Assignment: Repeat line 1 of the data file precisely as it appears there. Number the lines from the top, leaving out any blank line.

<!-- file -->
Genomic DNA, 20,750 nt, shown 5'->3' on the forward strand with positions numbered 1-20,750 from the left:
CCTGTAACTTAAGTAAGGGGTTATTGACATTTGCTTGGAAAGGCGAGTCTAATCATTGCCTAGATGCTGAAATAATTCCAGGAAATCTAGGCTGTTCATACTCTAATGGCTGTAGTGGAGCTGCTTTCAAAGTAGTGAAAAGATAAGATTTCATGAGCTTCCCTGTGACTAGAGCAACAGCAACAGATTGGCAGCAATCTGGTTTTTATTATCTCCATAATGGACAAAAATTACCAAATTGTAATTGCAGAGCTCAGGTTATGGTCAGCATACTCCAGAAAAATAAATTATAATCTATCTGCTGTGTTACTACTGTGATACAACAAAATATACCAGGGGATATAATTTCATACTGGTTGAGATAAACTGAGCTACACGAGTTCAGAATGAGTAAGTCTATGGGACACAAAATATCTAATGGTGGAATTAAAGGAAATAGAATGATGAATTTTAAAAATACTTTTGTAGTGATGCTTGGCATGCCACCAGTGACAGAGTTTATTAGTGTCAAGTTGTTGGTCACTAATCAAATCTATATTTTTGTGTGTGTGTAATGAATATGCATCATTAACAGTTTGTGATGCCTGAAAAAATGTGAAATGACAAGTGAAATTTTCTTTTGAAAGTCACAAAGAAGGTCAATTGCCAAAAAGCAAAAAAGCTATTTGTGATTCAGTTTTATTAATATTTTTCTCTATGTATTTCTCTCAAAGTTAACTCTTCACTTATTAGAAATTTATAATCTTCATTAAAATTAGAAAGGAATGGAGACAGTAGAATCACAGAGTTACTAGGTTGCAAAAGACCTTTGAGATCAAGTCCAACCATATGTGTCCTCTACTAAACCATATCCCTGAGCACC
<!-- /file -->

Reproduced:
Genomic DNA, 20,750 nt, shown 5'->3' on the forward strand with positions numbered 1-20,750 from the left: